• 40 percent of profiles on social networking websites point to substance abuse.

There are many studies that show that movies, television and music can have a major impact on the decisions of children, adolescents and adults. The actions of celebrities have a huge impact on our decisions.

Recent research in neuroscience has found that celebrities activate regions of the brain that are involved in creating positive associations, building trust, and encoding memories. In this regard, our sources of entertainment add significantly to the risk of substance use. Some of the research that supports this influence are:

  • Exposure to film displays of alcohol strongly predicts the early onset of alcohol consumption and binge drinking in adolescents.
  • Increased use of popular music has been linked to marijuana use.
  • Teens who watch adult films are six times more likely to try marijuana.
  • Teenagers who spend time on social networking sites are twice as likely to use marijuana than teenagers who do not visit those sites.
  • Studies have also shown that celebrities’ actions can greatly influence public health decisions.

Nowadays the media devotes hours and pages to cover the lifestyle and parties of celebrities. Recently, during the COVID-19 In the pandemic, many celebrities posted their vacation photos in the Maldives and as soon as the travel restrictions were lifted, the island nation was inundated by young, medium-sized Indian tourists.

The lifestyle of the rich and famous often includes heavy drinking, illegal drug use, and risky behavior. The problem with the spotlight is that it comes with a lot of pressure and judgment from others. Since not everyone can deal with it successfully, they resort to drugs or alcohol instead. The Agency for Substance Abuse and Mental Health (SAMHSA) estimates that in the arts, entertainment and leisure industries, 13.7 percent of people used an illicit drug in the past month.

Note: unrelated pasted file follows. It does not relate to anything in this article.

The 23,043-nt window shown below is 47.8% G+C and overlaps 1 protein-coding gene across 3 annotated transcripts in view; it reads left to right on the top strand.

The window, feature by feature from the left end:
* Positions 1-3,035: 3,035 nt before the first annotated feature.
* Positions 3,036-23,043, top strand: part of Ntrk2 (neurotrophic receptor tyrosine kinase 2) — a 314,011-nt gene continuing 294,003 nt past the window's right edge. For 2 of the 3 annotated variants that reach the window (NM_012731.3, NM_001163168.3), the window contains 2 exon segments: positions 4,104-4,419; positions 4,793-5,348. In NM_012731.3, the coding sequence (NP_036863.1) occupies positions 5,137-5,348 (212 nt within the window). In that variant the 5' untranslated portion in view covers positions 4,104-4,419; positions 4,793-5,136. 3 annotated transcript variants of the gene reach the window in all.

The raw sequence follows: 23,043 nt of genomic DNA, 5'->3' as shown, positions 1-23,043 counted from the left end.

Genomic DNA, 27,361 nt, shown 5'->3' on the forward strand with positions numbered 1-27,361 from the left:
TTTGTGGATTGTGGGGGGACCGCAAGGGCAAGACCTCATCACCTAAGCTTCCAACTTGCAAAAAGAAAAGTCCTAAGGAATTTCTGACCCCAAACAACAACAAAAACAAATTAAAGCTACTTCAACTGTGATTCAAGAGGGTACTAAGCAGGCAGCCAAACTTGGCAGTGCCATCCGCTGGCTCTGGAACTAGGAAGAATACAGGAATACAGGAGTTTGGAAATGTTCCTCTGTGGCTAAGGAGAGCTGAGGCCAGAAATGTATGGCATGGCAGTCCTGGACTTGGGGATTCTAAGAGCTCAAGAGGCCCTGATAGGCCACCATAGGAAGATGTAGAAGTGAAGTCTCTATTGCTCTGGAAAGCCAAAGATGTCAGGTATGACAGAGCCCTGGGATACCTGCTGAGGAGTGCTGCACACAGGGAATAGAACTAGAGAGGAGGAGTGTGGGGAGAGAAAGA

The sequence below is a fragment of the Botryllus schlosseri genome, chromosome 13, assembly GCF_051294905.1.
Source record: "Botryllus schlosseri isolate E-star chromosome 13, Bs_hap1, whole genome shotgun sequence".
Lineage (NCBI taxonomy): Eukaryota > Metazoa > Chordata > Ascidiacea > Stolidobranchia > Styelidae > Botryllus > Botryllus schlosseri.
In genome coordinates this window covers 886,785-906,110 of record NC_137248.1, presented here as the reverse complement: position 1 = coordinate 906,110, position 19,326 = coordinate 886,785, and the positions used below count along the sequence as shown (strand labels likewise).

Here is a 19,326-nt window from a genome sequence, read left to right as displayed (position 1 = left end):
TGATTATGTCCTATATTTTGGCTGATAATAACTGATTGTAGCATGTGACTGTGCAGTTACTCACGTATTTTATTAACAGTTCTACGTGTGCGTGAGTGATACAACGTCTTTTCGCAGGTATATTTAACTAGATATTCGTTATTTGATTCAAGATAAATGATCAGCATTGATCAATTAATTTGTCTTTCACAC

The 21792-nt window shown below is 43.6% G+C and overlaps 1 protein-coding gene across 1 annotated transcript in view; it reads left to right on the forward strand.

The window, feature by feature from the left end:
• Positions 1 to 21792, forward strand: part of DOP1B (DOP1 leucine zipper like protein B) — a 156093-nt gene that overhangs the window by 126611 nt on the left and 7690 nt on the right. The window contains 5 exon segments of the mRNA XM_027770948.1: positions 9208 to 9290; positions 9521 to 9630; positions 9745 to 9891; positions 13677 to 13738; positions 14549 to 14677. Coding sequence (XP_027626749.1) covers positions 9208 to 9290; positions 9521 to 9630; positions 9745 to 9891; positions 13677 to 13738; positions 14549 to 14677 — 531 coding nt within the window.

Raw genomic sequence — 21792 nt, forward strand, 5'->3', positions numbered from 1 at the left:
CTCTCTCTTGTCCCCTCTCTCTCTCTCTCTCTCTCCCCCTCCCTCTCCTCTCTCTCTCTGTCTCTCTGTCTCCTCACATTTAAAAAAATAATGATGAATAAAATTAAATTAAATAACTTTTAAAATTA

Movies aren’t the only source of drug addiction in the entertainment industry. Many artists sing about drug use in their songs and almost seem to brag. As a director on the board of directors of CBFC, I have reviewed many Punjabi and Hindi songs that glorify the youth and promote alcohol and drugs.

It’s no secret that many celebrities are addicted to drug use. Famous singers, rappers, actors, and others in the entertainment industry are generally open about their habits, and this is evident from their music and documented social behaviors. We’ve seen it on TV shows, movies, music videos, and even in their personal content on social media. Whether drug use is obvious or has a purpose in an act, both aspects raise the question: Does Bollywood culture glorify drug abuse? The answer is a resounding “yes”.

What comes to mind when you think of Bollywood or any other entertainment industry? Celebrities with glamorous lifestyle, money, parties, designer clothes, luxury cars, sex and addictions. Celebrities are often seen doing social activities that include trips, club appearances, parties, paid vacations, etc. Two things that are common on all of these outings are drugs and alcohol. Young people who are easily influenced are led to believe that:

  • Success gives you the right to use substance confidently
  • Celebrities do, so can you too
  • Drugs and alcohol don’t interfere with your life, so it won’t adversely affect your own

When Miley Cyrus posts photos of herself on Instagram with hashtags like “#drugaddict” and “#alkoholic” or the rappers Wiz Khalifa and Snoop Dogg constantly post and discuss their affinity for marijuana, such content leads to a normalization of substance abuse.

I think substance abuse is a complex topic and with Bollywood being the focus of all media attention, it is important and wise that celebrities behave responsibly and display social behavior that inspires young people to be creative, and filmmakers be careful not to glamorous or normalize substance abuse. I’m sure today Shah Rukh Khan and Aryan Khan would agree with me.

The author is a nationally award-winning filmmaker, best-selling author, and creative guru. He tweeted @vivekagnihotri. Views expressed are personal.